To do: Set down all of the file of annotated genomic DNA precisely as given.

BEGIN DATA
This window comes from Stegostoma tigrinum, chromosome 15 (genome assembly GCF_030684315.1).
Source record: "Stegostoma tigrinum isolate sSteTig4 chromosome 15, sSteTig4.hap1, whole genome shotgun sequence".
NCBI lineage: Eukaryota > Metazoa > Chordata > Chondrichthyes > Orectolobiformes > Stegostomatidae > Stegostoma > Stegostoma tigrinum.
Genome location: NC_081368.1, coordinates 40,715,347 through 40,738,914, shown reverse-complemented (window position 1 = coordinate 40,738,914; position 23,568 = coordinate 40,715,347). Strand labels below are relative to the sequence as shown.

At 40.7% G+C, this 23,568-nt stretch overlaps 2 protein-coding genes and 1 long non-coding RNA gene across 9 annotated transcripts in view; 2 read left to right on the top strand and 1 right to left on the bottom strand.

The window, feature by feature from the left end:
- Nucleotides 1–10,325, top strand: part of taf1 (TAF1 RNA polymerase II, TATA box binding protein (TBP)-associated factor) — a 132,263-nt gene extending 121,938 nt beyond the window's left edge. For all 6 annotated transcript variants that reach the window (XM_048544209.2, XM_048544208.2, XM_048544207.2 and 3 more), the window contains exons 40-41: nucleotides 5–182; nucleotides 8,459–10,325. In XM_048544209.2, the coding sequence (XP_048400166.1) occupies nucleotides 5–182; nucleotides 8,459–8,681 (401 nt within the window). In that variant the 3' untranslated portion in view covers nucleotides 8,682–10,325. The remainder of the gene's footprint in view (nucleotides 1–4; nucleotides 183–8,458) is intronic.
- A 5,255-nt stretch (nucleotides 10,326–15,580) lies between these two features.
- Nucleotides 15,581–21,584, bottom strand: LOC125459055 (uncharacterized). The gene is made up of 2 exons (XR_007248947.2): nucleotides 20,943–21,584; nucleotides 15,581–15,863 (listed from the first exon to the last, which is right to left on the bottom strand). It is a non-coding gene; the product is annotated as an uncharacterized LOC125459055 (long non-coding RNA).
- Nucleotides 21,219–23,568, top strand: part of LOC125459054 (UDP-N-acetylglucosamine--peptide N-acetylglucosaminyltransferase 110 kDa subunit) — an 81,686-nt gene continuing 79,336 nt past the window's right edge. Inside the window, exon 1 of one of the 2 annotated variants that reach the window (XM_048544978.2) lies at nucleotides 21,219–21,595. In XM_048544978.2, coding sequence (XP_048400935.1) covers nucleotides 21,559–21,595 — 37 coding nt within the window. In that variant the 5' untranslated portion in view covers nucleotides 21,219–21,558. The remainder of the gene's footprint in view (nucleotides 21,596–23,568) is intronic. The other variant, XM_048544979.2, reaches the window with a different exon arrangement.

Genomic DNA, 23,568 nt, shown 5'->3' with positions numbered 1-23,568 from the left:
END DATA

This window comes from Stegostoma tigrinum, chromosome 15 (genome assembly GCF_030684315.1).
Source record: "Stegostoma tigrinum isolate sSteTig4 chromosome 15, sSteTig4.hap1, whole genome shotgun sequence".
NCBI lineage: Eukaryota > Metazoa > Chordata > Chondrichthyes > Orectolobiformes > Stegostomatidae > Stegostoma > Stegostoma tigrinum.
Genome location: NC_081368.1, coordinates 40,715,347 through 40,738,914, shown reverse-complemented (window position 1 = coordinate 40,738,914; position 23,568 = coordinate 40,715,347). Strand labels below are relative to the sequence as shown.

At 40.7% G+C, this 23,568-nt stretch overlaps 2 protein-coding genes and 1 long non-coding RNA gene across 9 annotated transcripts in view; 2 read left to right on the top strand and 1 right to left on the bottom strand.

The window, feature by feature from the left end:
- Nucleotides 1–10,325, top strand: part of taf1 (TAF1 RNA polymerase II, TATA box binding protein (TBP)-associated factor) — a 132,263-nt gene extending 121,938 nt beyond the window's left edge. For all 6 annotated transcript variants that reach the window (XM_048544209.2, XM_048544208.2, XM_048544207.2 and 3 more), the window contains exons 40-41: nucleotides 5–182; nucleotides 8,459–10,325. In XM_048544209.2, the coding sequence (XP_048400166.1) occupies nucleotides 5–182; nucleotides 8,459–8,681 (401 nt within the window). In that variant the 3' untranslated portion in view covers nucleotides 8,682–10,325. The remainder of the gene's footprint in view (nucleotides 1–4; nucleotides 183–8,458) is intronic.
- A 5,255-nt stretch (nucleotides 10,326–15,580) lies between these two features.
- Nucleotides 15,581–21,584, bottom strand: LOC125459055 (uncharacterized). The gene is made up of 2 exons (XR_007248947.2): nucleotides 20,943–21,584; nucleotides 15,581–15,863 (listed from the first exon to the last, which is right to left on the bottom strand). It is a non-coding gene; the product is annotated as an uncharacterized LOC125459055 (long non-coding RNA).
- Nucleotides 21,219–23,568, top strand: part of LOC125459054 (UDP-N-acetylglucosamine--peptide N-acetylglucosaminyltransferase 110 kDa subunit) — an 81,686-nt gene continuing 79,336 nt past the window's right edge. Inside the window, exon 1 of one of the 2 annotated variants that reach the window (XM_048544978.2) lies at nucleotides 21,219–21,595. In XM_048544978.2, coding sequence (XP_048400935.1) covers nucleotides 21,559–21,595 — 37 coding nt within the window. In that variant the 5' untranslated portion in view covers nucleotides 21,219–21,558. The remainder of the gene's footprint in view (nucleotides 21,596–23,568) is intronic. The other variant, XM_048544979.2, reaches the window with a different exon arrangement.

Genomic DNA, 23,568 nt, shown 5'->3' with positions numbered 1-23,568 from the left: